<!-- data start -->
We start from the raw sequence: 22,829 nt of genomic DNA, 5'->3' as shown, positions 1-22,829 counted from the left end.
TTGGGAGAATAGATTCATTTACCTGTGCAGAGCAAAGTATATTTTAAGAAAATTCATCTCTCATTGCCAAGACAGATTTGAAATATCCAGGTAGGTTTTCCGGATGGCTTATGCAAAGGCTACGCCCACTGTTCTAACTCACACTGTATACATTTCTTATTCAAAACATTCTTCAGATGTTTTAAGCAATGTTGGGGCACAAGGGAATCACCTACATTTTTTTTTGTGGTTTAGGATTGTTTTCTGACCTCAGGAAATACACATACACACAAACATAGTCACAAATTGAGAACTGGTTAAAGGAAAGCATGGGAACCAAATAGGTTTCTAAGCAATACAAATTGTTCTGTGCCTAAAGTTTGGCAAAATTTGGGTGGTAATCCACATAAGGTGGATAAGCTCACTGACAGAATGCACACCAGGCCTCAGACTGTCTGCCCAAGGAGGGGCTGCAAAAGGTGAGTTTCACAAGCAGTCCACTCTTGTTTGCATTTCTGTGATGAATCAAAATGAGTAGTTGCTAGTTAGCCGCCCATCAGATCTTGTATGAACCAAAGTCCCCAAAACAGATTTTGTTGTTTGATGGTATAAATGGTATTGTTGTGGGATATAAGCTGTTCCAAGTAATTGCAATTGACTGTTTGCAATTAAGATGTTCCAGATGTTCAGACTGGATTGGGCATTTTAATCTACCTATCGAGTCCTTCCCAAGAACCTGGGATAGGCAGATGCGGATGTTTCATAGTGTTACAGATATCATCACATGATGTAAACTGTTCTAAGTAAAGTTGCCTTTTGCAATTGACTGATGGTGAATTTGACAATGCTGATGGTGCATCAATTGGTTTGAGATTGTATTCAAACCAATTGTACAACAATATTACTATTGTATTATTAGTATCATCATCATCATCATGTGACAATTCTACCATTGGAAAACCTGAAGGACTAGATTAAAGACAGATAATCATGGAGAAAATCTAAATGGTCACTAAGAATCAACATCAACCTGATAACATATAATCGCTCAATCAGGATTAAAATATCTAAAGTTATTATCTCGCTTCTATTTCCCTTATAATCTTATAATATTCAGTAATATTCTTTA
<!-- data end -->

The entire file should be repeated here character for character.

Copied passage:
We start from the raw sequence: 22,829 nt of genomic DNA, 5'->3' as shown, positions 1-22,829 counted from the left end.
TTGGGAGAATAGATTCATTTACCTGTGCAGAGCAAAGTATATTTTAAGAAAATTCATCTCTCATTGCCAAGACAGATTTGAAATATCCAGGTAGGTTTTCCGGATGGCTTATGCAAAGGCTACGCCCACTGTTCTAACTCACACTGTATACATTTCTTATTCAAAACATTCTTCAGATGTTTTAAGCAATGTTGGGGCACAAGGGAATCACCTACATTTTTTTTTGTGGTTTAGGATTGTTTTCTGACCTCAGGAAATACACATACACACAAACATAGTCACAAATTGAGAACTGGTTAAAGGAAAGCATGGGAACCAAATAGGTTTCTAAGCAATACAAATTGTTCTGTGCCTAAAGTTTGGCAAAATTTGGGTGGTAATCCACATAAGGTGGATAAGCTCACTGACAGAATGCACACCAGGCCTCAGACTGTCTGCCCAAGGAGGGGCTGCAAAAGGTGAGTTTCACAAGCAGTCCACTCTTGTTTGCATTTCTGTGATGAATCAAAATGAGTAGTTGCTAGTTAGCCGCCCATCAGATCTTGTATGAACCAAAGTCCCCAAAACAGATTTTGTTGTTTGATGGTATAAATGGTATTGTTGTGGGATATAAGCTGTTCCAAGTAATTGCAATTGACTGTTTGCAATTAAGATGTTCCAGATGTTCAGACTGGATTGGGCATTTTAATCTACCTATCGAGTCCTTCCCAAGAACCTGGGATAGGCAGATGCGGATGTTTCATAGTGTTACAGATATCATCACATGATGTAAACTGTTCTAAGTAAAGTTGCCTTTTGCAATTGACTGATGGTGAATTTGACAATGCTGATGGTGCATCAATTGGTTTGAGATTGTATTCAAACCAATTGTACAACAATATTACTATTGTATTATTAGTATCATCATCATCATCATGTGACAATTCTACCATTGGAAAACCTGAAGGACTAGATTAAAGACAGATAATCATGGAGAAAATCTAAATGGTCACTAAGAATCAACATCAACCTGATAACATATAATCGCTCAATCAGGATTAAAATATCTAAAGTTATTATCTCGCTTCTATTTCCCTTATAATCTTATAATATTCAGTAATATTCTTTA